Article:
CALGARY – Police have arrested a man they allege has been filming women for at least five years without their knowledge and posting their images to a Twitter account called “Canada Creep.”
Staff Sgt. Cory Dayley said Calgary police received a complaint Monday about the photos and videos, some shot up the skirts of unsuspecting women. He said investigators identified a suspect thanks to a public tip and arrested a 42-year-old Calgary man on Tuesday.
Here are five Twitter accounts worth following ahead of the NHL’s regular season:
P.K. Subban, defenceman, Montreal Canadiens (@PKSubban1)
An Olympian, philanthropist, and Norris Trophy winner, P.K. Subban has become one of the biggest names in the NHL. Personable and funny off the ice, Subban drives the Canadiens’ power play and deliveries thundering hits on Montreal’s blue line. His Twitter account highlights his busy life on and off the ice in both official languages.
“Seeing my name in the atrium gave me goosebumps! It’s an honor to be able to partner with #MontrealChildrensHospital,” said Subban on Sept. 16 after donating $10 million over the next seven years to the hospital.
WINNIPEG — Manitoba Courts have taken to Twitter, opening up the social discussion on what happens inside the province’s judicial system for the world to see.
As part of a six-month pilot project, Chief Justice Richard Chartier, Chief Justice Glenn Joyal and Chief Judge Ken Champagne have approved the creation of two accounts in each of the country’s two official languages.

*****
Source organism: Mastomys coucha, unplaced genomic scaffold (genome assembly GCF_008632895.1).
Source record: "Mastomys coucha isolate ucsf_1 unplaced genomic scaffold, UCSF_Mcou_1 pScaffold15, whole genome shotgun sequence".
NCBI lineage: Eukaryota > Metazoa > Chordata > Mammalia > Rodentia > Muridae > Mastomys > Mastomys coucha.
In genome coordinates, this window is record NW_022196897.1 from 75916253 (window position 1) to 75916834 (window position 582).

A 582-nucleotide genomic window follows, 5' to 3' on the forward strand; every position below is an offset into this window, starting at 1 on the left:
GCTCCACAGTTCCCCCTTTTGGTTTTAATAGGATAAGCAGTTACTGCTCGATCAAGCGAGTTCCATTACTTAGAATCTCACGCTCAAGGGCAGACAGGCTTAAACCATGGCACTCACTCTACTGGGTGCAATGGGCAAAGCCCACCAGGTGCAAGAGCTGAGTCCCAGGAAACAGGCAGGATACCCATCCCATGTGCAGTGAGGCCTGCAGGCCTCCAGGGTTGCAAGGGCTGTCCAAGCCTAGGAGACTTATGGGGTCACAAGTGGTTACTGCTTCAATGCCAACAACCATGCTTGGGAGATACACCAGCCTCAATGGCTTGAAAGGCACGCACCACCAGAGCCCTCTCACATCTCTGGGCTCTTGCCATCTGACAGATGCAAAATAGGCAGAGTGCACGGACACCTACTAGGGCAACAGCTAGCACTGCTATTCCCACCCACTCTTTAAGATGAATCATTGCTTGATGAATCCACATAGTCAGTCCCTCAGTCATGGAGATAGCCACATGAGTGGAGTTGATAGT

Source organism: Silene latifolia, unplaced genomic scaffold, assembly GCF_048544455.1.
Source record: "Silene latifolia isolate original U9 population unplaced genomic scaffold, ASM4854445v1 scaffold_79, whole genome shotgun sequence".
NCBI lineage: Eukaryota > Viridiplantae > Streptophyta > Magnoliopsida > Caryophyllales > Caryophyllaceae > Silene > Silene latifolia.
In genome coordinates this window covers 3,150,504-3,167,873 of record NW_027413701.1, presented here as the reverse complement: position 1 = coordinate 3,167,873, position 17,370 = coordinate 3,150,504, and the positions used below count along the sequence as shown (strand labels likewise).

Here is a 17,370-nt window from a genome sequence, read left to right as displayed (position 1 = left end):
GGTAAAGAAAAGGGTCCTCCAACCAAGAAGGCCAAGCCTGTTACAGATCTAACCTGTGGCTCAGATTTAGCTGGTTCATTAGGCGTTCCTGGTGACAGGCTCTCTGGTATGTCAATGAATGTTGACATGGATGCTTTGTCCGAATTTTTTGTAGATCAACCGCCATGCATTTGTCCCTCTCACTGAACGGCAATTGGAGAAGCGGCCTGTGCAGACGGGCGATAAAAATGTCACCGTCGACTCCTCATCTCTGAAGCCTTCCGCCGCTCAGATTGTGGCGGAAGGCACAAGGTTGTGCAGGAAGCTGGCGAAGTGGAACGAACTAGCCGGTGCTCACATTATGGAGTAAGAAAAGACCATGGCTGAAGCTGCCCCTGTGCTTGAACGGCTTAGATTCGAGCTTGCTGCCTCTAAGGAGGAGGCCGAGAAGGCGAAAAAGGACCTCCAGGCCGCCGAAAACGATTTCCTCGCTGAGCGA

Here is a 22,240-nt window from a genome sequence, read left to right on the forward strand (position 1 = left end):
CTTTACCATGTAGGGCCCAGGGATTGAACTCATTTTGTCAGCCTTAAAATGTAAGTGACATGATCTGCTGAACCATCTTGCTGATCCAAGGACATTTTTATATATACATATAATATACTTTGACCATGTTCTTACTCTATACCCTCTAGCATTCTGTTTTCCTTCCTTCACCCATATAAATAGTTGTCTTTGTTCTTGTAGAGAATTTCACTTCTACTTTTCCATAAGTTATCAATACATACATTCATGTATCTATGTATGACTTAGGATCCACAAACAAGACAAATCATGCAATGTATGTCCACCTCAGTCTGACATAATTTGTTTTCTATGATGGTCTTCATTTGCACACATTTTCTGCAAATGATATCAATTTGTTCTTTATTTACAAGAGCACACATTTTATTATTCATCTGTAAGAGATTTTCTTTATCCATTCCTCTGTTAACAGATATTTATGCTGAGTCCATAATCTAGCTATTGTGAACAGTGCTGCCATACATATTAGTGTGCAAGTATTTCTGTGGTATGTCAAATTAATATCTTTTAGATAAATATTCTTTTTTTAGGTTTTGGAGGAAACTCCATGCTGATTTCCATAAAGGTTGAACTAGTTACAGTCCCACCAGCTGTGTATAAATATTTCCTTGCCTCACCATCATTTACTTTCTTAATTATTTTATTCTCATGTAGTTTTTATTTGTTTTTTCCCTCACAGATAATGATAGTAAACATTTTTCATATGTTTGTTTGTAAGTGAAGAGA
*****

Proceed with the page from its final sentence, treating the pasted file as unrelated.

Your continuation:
A moose in Brandon didn’t set up residency for too long in the Wheat City on Friday.
Brandon Police tweeted shortly after 8 a.m. that they were trying to herd the moose in the area of Rosser Avenue East. They asked the public to use caution in the area.
Police escorted the animal out of the city about 15 minutes later, tweeting, “Success! The moose has made it safely out of the city, crossed the river NE of 1600 Rosser Ave E with a full police escort!”
Winnipeg police turned to Twitter on Thursday night to give the public a chance to ride along virtually during a six-hour shift.
Police hit the streets at 4 p.m. and tweeted non-stop under the #E160 hashtag, meaning Echo (evening) and 160 being the call sign for the street supervisor unit in Division 11.
Det. Sgt. Natalie Aitken and her partner, Sami, responded to a handful of calls during the busy night, including a weapons call, domestic situation, intoxicated female, a traffic stop and a violent male.
The ride along ended at around 10:23 p.m. as #E160 returned to the Public Safety Building to call it a night.
The Winnipeg Police Service has finally made the leap to social media, posting their first tweet on Tuesday morning.
Police had previously said they were looking at Twitter as a means to communicate with the public more effectively, but had to devise a policy around the medium first.
In August, police Chief Devon Clunis said, “With the ever-changing advancements of the Internet and social networking, communications and the need to remain ahead of existing trends remain top of mind for executives.”
Clunis made the comments at the 108th Annual Conference of the Canadian Association of Chiefs of Police (CACP), which was hosted in our city.
The WPS already has a YouTube channel, where they sometimes publish Crime Stoppers videos.
Earlier this year, Brandon police launched their own Twitter account to push out news releases on a daily basis.